previous efforts and prior wisdom. Critics argue that a reliance on precedent can
result in a rigid and mechanical jurisprudence that can force us to treat unlike cases
as if they were similar; that the doctrine of precedent can perpetuate outmoded
rules; and that its inherently conservative nature can impede the law from being
responsive to new social needs. Notwithstanding these criticisms, the doctrine of
precedent remains the foundation upon which our models of legal research are
constructed. The written opinions of courts, particularly appellate courts, are the
stuff of legal argument and the major source of legal doctrine. Consequently, they

are the primary, but certainly not the only, objects of legal research. Law libraries
and legal electronic databases are filled with published court opinions, along with
secondary sources and index tools to help researchers find, interpret, and update
opinions that are relevant to particular fact patterns.
4. Legislation and the Interpretation of Statutes
a. Legislation. A Statute, sometimes referred to as legislation is an act of
legislature as an organized body, expressed in the form, and passed according to
the procedure, required to constitute it as part of the law of the land. Statutes
enacted by the legislature are those passed by the Philippine Commission, the
Philippine Legislature, the Batasang Pambansa, and the Congress of the Philippines
In comparison, a constitution is the fundamental body of principles, most
often written, by which a political body, such as a nation or state, governs itself.
Because many of the basic concepts and techniques of statutory and constitutional
research are similar, they can be discussed together at an introductory level.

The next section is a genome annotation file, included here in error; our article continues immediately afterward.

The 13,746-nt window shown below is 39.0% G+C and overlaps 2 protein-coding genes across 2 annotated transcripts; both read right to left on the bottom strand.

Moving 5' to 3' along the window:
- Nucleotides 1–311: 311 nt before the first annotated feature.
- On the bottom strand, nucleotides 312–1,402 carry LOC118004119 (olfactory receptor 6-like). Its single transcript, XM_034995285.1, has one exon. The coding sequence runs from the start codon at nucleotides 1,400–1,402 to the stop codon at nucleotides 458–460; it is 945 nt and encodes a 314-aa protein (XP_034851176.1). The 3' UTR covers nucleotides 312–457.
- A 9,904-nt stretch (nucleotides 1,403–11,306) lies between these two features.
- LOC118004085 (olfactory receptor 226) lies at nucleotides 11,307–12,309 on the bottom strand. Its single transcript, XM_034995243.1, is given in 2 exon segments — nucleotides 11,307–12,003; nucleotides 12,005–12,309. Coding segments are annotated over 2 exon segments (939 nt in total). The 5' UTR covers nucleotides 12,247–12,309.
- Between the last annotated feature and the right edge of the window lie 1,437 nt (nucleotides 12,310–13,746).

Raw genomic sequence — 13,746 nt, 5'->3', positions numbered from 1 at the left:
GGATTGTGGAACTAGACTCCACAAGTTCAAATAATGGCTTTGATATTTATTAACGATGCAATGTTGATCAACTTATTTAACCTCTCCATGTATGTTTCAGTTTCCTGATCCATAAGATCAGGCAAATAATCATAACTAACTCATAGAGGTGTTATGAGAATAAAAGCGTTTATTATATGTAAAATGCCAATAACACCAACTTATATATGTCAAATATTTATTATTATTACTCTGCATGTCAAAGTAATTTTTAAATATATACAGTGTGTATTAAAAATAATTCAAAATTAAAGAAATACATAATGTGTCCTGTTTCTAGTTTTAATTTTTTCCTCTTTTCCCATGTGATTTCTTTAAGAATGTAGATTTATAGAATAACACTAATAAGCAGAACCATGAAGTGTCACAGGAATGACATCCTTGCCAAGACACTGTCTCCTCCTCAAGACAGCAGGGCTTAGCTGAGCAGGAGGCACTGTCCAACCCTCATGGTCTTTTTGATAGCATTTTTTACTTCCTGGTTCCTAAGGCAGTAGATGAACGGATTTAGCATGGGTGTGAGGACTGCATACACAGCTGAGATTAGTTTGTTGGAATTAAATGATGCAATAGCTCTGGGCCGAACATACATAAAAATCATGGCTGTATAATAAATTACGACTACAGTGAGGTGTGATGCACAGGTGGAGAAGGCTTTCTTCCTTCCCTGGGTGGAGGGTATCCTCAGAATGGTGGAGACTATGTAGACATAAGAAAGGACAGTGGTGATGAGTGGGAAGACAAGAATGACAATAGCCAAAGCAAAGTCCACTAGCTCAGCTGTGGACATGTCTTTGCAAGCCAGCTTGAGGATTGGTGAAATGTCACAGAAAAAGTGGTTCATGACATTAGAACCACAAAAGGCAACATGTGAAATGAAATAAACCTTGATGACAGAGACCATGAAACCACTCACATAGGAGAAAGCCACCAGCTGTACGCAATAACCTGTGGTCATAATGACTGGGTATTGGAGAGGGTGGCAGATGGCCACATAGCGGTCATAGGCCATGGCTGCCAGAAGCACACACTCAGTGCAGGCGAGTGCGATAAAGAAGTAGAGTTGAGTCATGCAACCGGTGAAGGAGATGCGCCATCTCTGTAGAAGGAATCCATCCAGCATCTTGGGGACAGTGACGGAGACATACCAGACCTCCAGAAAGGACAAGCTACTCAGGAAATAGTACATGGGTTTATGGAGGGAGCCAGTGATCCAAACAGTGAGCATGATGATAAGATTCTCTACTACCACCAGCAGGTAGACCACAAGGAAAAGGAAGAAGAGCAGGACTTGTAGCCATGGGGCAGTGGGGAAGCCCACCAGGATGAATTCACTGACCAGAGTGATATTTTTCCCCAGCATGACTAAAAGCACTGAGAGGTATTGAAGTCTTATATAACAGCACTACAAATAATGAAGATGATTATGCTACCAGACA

However, the Philippine Constitution, is a pervasive and specialized subject;
including it in a general discussion of legislation should not obscure either its
importance or its uniqueness.
In English law, the king enacted the earliest statues with the concurrence of
his council; later, the role of stature-maker was assumed by Parliament. In the
Philippines, statues are enacted by the legislative branch and signed into law by the
chief executive. The growth of statutory law has reflected the impact of the
industrial revolution , as it became apparent that a jurisprudence based only on
judicial decisions could not meet the needs of a growing dynamic society. Situations
developed in which answers were needed that were not found in court reports, or
the answers found in court reports either no longer met current needs, or resulted in
actions that were considered unjust.
Statutes, and collections of statutes arranged by subject called codes, have
become very important in civil law systems; and American law combines both
statutory and case law. Statutes are used to create new areas of law; to fill gaps in
the law; and to change court-made rules.
Like other civil law system countries, in the Philippine legal system it is
presumed that a stature will apply to every legal problem or that codes are
comprehensive statements of the law.
b. Statutory interpretation. Courts play predominant roles in interpreting and
applying statues and in extending the law to subjects note expressly covered by
statutes. The legislature may state a general legal rule in the form of a statute, but
it is the judiciary that interprets the general rule and applies it to specific cases.
Under the doctrine of precedent, it is the statute as interpreted by the courts that us
applied in the next case. In theory, if the legislature disagrees with the way a court
has interpreted a statue, the legislature should revise the statute.
Statutory interpretation is an important part of legal research. Researchers
must not find only the statutes applicable to a problem, but also must find